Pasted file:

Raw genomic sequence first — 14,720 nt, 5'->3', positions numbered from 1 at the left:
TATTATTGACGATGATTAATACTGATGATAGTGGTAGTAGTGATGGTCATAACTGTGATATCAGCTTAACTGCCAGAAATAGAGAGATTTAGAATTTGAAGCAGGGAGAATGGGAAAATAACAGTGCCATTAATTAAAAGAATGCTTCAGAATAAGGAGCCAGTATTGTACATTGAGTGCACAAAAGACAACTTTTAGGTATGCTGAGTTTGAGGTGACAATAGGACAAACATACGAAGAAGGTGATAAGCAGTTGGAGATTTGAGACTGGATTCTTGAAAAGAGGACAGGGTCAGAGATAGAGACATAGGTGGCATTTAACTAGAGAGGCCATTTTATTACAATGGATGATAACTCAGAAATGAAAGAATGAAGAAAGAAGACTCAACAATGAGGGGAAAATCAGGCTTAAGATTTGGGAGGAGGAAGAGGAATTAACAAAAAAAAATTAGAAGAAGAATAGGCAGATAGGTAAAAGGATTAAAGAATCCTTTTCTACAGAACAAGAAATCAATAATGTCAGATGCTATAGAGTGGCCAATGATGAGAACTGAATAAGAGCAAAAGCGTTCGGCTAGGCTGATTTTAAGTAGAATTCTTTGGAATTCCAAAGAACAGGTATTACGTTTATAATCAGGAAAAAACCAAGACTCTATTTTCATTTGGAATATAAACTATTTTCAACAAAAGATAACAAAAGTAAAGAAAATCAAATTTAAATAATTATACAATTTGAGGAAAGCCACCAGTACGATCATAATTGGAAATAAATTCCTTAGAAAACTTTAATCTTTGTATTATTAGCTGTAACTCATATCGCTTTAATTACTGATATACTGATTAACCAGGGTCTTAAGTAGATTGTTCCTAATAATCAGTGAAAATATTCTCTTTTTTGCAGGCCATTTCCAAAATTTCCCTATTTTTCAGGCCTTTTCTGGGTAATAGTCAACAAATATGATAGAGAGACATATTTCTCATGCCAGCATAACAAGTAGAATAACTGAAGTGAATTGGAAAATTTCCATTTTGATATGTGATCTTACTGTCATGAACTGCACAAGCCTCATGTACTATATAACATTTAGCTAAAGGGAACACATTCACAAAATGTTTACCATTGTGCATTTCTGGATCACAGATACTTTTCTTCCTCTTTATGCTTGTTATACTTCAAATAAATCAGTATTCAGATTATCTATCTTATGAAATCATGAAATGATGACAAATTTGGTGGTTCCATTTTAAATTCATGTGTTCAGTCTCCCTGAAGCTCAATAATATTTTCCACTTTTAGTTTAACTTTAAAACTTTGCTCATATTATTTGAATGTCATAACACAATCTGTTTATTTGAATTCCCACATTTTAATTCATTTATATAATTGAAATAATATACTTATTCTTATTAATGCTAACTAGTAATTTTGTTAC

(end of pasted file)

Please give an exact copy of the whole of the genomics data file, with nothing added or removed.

Raw genomic sequence first — 14,720 nt, 5'->3', positions numbered from 1 at the left:
TATTATTGACGATGATTAATACTGATGATAGTGGTAGTAGTGATGGTCATAACTGTGATATCAGCTTAACTGCCAGAAATAGAGAGATTTAGAATTTGAAGCAGGGAGAATGGGAAAATAACAGTGCCATTAATTAAAAGAATGCTTCAGAATAAGGAGCCAGTATTGTACATTGAGTGCACAAAAGACAACTTTTAGGTATGCTGAGTTTGAGGTGACAATAGGACAAACATACGAAGAAGGTGATAAGCAGTTGGAGATTTGAGACTGGATTCTTGAAAAGAGGACAGGGTCAGAGATAGAGACATAGGTGGCATTTAACTAGAGAGGCCATTTTATTACAATGGATGATAACTCAGAAATGAAAGAATGAAGAAAGAAGACTCAACAATGAGGGGAAAATCAGGCTTAAGATTTGGGAGGAGGAAGAGGAATTAACAAAAAAAAATTAGAAGAAGAATAGGCAGATAGGTAAAAGGATTAAAGAATCCTTTTCTACAGAACAAGAAATCAATAATGTCAGATGCTATAGAGTGGCCAATGATGAGAACTGAATAAGAGCAAAAGCGTTCGGCTAGGCTGATTTTAAGTAGAATTCTTTGGAATTCCAAAGAACAGGTATTACGTTTATAATCAGGAAAAAACCAAGACTCTATTTTCATTTGGAATATAAACTATTTTCAACAAAAGATAACAAAAGTAAAGAAAATCAAATTTAAATAATTATACAATTTGAGGAAAGCCACCAGTACGATCATAATTGGAAATAAATTCCTTAGAAAACTTTAATCTTTGTATTATTAGCTGTAACTCATATCGCTTTAATTACTGATATACTGATTAACCAGGGTCTTAAGTAGATTGTTCCTAATAATCAGTGAAAATATTCTCTTTTTTGCAGGCCATTTCCAAAATTTCCCTATTTTTCAGGCCTTTTCTGGGTAATAGTCAACAAATATGATAGAGAGACATATTTCTCATGCCAGCATAACAAGTAGAATAACTGAAGTGAATTGGAAAATTTCCATTTTGATATGTGATCTTACTGTCATGAACTGCACAAGCCTCATGTACTATATAACATTTAGCTAAAGGGAACACATTCACAAAATGTTTACCATTGTGCATTTCTGGATCACAGATACTTTTCTTCCTCTTTATGCTTGTTATACTTCAAATAAATCAGTATTCAGATTATCTATCTTATGAAATCATGAAATGATGACAAATTTGGTGGTTCCATTTTAAATTCATGTGTTCAGTCTCCCTGAAGCTCAATAATATTTTCCACTTTTAGTTTAACTTTAAAACTTTGCTCATATTATTTGAATGTCATAACACAATCTGTTTATTTGAATTCCCACATTTTAATTCATTTATATAATTGAAATAATATACTTATTCTTATTAATGCTAACTAGTAATTTTGTTAC